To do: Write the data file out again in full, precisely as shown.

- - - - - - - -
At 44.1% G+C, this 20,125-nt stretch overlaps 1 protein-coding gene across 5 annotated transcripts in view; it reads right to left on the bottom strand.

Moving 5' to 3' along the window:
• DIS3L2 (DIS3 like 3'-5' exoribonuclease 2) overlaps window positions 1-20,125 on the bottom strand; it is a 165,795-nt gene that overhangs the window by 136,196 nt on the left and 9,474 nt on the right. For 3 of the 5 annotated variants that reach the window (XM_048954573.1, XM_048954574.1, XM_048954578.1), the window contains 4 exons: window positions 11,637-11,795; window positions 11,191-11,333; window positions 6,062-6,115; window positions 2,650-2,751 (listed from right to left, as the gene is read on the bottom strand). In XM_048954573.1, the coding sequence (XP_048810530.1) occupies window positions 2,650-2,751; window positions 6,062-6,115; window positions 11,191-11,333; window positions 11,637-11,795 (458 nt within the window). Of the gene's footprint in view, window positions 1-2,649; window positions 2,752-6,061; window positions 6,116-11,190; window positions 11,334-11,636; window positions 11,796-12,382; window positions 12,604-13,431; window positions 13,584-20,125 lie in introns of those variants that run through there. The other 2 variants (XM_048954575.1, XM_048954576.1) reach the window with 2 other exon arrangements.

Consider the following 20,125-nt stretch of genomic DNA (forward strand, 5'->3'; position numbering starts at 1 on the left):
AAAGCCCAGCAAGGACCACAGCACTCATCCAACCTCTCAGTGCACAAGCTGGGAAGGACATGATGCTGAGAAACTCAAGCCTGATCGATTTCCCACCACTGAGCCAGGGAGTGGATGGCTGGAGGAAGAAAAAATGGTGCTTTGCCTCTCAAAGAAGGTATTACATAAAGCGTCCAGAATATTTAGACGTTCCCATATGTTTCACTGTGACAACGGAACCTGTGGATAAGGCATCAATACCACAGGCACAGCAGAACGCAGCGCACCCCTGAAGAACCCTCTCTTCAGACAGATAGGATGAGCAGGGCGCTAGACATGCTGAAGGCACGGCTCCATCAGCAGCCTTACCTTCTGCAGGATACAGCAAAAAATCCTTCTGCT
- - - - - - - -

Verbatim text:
At 44.1% G+C, this 20,125-nt stretch overlaps 1 protein-coding gene across 5 annotated transcripts in view; it reads right to left on the bottom strand.

Moving 5' to 3' along the window:
• DIS3L2 (DIS3 like 3'-5' exoribonuclease 2) overlaps window positions 1-20,125 on the bottom strand; it is a 165,795-nt gene that overhangs the window by 136,196 nt on the left and 9,474 nt on the right. For 3 of the 5 annotated variants that reach the window (XM_048954573.1, XM_048954574.1, XM_048954578.1), the window contains 4 exons: window positions 11,637-11,795; window positions 11,191-11,333; window positions 6,062-6,115; window positions 2,650-2,751 (listed from right to left, as the gene is read on the bottom strand). In XM_048954573.1, the coding sequence (XP_048810530.1) occupies window positions 2,650-2,751; window positions 6,062-6,115; window positions 11,191-11,333; window positions 11,637-11,795 (458 nt within the window). Of the gene's footprint in view, window positions 1-2,649; window positions 2,752-6,061; window positions 6,116-11,190; window positions 11,334-11,636; window positions 11,796-12,382; window positions 12,604-13,431; window positions 13,584-20,125 lie in introns of those variants that run through there. The other 2 variants (XM_048954575.1, XM_048954576.1) reach the window with 2 other exon arrangements.

Consider the following 20,125-nt stretch of genomic DNA (forward strand, 5'->3'; position numbering starts at 1 on the left):
AAAGCCCAGCAAGGACCACAGCACTCATCCAACCTCTCAGTGCACAAGCTGGGAAGGACATGATGCTGAGAAACTCAAGCCTGATCGATTTCCCACCACTGAGCCAGGGAGTGGATGGCTGGAGGAAGAAAAAATGGTGCTTTGCCTCTCAAAGAAGGTATTACATAAAGCGTCCAGAATATTTAGACGTTCCCATATGTTTCACTGTGACAACGGAACCTGTGGATAAGGCATCAATACCACAGGCACAGCAGAACGCAGCGCACCCCTGAAGAACCCTCTCTTCAGACAGATAGGATGAGCAGGGCGCTAGACATGCTGAAGGCACGGCTCCATCAGCAGCCTTACCTTCTGCAGGATACAGCAAAAAATCCTTCTGCT